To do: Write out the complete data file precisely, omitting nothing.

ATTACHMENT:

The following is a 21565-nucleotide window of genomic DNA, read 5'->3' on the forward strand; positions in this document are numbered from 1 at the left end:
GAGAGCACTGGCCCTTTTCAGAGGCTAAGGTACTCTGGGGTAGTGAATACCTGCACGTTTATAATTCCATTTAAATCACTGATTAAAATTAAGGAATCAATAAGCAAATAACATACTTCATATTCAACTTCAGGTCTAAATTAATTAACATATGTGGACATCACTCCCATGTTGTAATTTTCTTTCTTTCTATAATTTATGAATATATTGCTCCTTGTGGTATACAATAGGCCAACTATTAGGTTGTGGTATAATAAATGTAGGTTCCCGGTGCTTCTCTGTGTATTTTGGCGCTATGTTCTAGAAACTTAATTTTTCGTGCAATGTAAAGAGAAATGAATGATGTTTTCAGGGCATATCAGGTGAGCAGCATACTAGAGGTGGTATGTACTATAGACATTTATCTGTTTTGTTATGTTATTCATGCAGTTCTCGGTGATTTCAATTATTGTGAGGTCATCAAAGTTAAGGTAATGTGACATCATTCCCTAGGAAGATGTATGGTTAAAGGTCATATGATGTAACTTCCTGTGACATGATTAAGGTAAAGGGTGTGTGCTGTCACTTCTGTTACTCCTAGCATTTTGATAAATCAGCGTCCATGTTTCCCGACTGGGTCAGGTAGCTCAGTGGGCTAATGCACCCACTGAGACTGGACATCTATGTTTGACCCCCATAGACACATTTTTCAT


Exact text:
The following is a 21565-nucleotide window of genomic DNA, read 5'->3' on the forward strand; positions in this document are numbered from 1 at the left end:
GAGAGCACTGGCCCTTTTCAGAGGCTAAGGTACTCTGGGGTAGTGAATACCTGCACGTTTATAATTCCATTTAAATCACTGATTAAAATTAAGGAATCAATAAGCAAATAACATACTTCATATTCAACTTCAGGTCTAAATTAATTAACATATGTGGACATCACTCCCATGTTGTAATTTTCTTTCTTTCTATAATTTATGAATATATTGCTCCTTGTGGTATACAATAGGCCAACTATTAGGTTGTGGTATAATAAATGTAGGTTCCCGGTGCTTCTCTGTGTATTTTGGCGCTATGTTCTAGAAACTTAATTTTTCGTGCAATGTAAAGAGAAATGAATGATGTTTTCAGGGCATATCAGGTGAGCAGCATACTAGAGGTGGTATGTACTATAGACATTTATCTGTTTTGTTATGTTATTCATGCAGTTCTCGGTGATTTCAATTATTGTGAGGTCATCAAAGTTAAGGTAATGTGACATCATTCCCTAGGAAGATGTATGGTTAAAGGTCATATGATGTAACTTCCTGTGACATGATTAAGGTAAAGGGTGTGTGCTGTCACTTCTGTTACTCCTAGCATTTTGATAAATCAGCGTCCATGTTTCCCGACTGGGTCAGGTAGCTCAGTGGGCTAATGCACCCACTGAGACTGGACATCTATGTTTGACCCCCATAGACACATTTTTCAT